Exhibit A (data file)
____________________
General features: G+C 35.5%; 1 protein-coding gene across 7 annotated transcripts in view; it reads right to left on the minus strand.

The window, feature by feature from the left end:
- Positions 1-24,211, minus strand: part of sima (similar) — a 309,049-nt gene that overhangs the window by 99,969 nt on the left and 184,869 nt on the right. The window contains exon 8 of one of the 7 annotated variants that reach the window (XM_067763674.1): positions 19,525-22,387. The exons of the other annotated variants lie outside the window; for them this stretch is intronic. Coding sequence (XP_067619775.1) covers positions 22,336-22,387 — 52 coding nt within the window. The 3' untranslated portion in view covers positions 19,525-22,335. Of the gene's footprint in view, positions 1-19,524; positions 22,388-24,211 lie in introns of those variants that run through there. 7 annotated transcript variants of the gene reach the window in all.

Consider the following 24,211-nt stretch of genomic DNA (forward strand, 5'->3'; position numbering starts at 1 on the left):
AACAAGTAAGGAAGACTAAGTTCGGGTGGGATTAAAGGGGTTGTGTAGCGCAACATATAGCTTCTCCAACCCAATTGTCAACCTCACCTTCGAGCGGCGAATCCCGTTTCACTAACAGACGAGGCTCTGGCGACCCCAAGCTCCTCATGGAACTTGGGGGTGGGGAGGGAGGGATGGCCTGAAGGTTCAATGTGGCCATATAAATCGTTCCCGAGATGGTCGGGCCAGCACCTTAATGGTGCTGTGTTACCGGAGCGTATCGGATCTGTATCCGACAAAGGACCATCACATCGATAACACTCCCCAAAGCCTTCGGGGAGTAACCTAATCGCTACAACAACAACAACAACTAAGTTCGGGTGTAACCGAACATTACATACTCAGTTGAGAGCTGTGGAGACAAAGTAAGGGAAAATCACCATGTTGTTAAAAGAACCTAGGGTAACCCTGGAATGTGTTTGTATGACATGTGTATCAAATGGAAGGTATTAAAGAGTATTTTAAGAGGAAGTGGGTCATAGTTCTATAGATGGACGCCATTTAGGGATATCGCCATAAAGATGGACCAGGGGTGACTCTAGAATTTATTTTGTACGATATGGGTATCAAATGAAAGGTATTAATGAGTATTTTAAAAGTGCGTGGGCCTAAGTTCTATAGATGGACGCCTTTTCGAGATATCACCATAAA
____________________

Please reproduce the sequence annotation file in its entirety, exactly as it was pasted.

General features: G+C 35.5%; 1 protein-coding gene across 7 annotated transcripts in view; it reads right to left on the minus strand.

The window, feature by feature from the left end:
- Positions 1-24,211, minus strand: part of sima (similar) — a 309,049-nt gene that overhangs the window by 99,969 nt on the left and 184,869 nt on the right. The window contains exon 8 of one of the 7 annotated variants that reach the window (XM_067763674.1): positions 19,525-22,387. The exons of the other annotated variants lie outside the window; for them this stretch is intronic. Coding sequence (XP_067619775.1) covers positions 22,336-22,387 — 52 coding nt within the window. The 3' untranslated portion in view covers positions 19,525-22,335. Of the gene's footprint in view, positions 1-19,524; positions 22,388-24,211 lie in introns of those variants that run through there. 7 annotated transcript variants of the gene reach the window in all.

Consider the following 24,211-nt stretch of genomic DNA (forward strand, 5'->3'; position numbering starts at 1 on the left):
AACAAGTAAGGAAGACTAAGTTCGGGTGGGATTAAAGGGGTTGTGTAGCGCAACATATAGCTTCTCCAACCCAATTGTCAACCTCACCTTCGAGCGGCGAATCCCGTTTCACTAACAGACGAGGCTCTGGCGACCCCAAGCTCCTCATGGAACTTGGGGGTGGGGAGGGAGGGATGGCCTGAAGGTTCAATGTGGCCATATAAATCGTTCCCGAGATGGTCGGGCCAGCACCTTAATGGTGCTGTGTTACCGGAGCGTATCGGATCTGTATCCGACAAAGGACCATCACATCGATAACACTCCCCAAAGCCTTCGGGGAGTAACCTAATCGCTACAACAACAACAACAACTAAGTTCGGGTGTAACCGAACATTACATACTCAGTTGAGAGCTGTGGAGACAAAGTAAGGGAAAATCACCATGTTGTTAAAAGAACCTAGGGTAACCCTGGAATGTGTTTGTATGACATGTGTATCAAATGGAAGGTATTAAAGAGTATTTTAAGAGGAAGTGGGTCATAGTTCTATAGATGGACGCCATTTAGGGATATCGCCATAAAGATGGACCAGGGGTGACTCTAGAATTTATTTTGTACGATATGGGTATCAAATGAAAGGTATTAATGAGTATTTTAAAAGTGCGTGGGCCTAAGTTCTATAGATGGACGCCTTTTCGAGATATCACCATAAA